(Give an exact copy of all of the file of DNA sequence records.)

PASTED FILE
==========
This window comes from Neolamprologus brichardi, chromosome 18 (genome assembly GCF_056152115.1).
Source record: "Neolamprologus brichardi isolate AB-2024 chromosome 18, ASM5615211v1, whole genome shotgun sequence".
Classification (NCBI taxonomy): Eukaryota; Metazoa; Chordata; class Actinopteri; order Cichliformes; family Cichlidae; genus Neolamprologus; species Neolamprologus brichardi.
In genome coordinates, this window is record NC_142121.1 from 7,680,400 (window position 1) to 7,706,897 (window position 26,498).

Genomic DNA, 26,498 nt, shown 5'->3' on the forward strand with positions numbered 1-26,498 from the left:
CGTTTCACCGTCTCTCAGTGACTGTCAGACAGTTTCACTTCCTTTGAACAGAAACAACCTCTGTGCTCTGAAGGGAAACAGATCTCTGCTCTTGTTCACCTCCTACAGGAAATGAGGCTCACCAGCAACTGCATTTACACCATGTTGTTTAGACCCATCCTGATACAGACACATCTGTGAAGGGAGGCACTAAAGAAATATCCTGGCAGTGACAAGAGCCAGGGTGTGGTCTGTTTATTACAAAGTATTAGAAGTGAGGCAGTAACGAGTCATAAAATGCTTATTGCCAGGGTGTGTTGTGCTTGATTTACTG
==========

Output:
This window comes from Neolamprologus brichardi, chromosome 18 (genome assembly GCF_056152115.1).
Source record: "Neolamprologus brichardi isolate AB-2024 chromosome 18, ASM5615211v1, whole genome shotgun sequence".
Classification (NCBI taxonomy): Eukaryota; Metazoa; Chordata; class Actinopteri; order Cichliformes; family Cichlidae; genus Neolamprologus; species Neolamprologus brichardi.
In genome coordinates, this window is record NC_142121.1 from 7,680,400 (window position 1) to 7,706,897 (window position 26,498).

Genomic DNA, 26,498 nt, shown 5'->3' on the forward strand with positions numbered 1-26,498 from the left:
CGTTTCACCGTCTCTCAGTGACTGTCAGACAGTTTCACTTCCTTTGAACAGAAACAACCTCTGTGCTCTGAAGGGAAACAGATCTCTGCTCTTGTTCACCTCCTACAGGAAATGAGGCTCACCAGCAACTGCATTTACACCATGTTGTTTAGACCCATCCTGATACAGACACATCTGTGAAGGGAGGCACTAAAGAAATATCCTGGCAGTGACAAGAGCCAGGGTGTGGTCTGTTTATTACAAAGTATTAGAAGTGAGGCAGTAACGAGTCATAAAATGCTTATTGCCAGGGTGTGTTGTGCTTGATTTACTG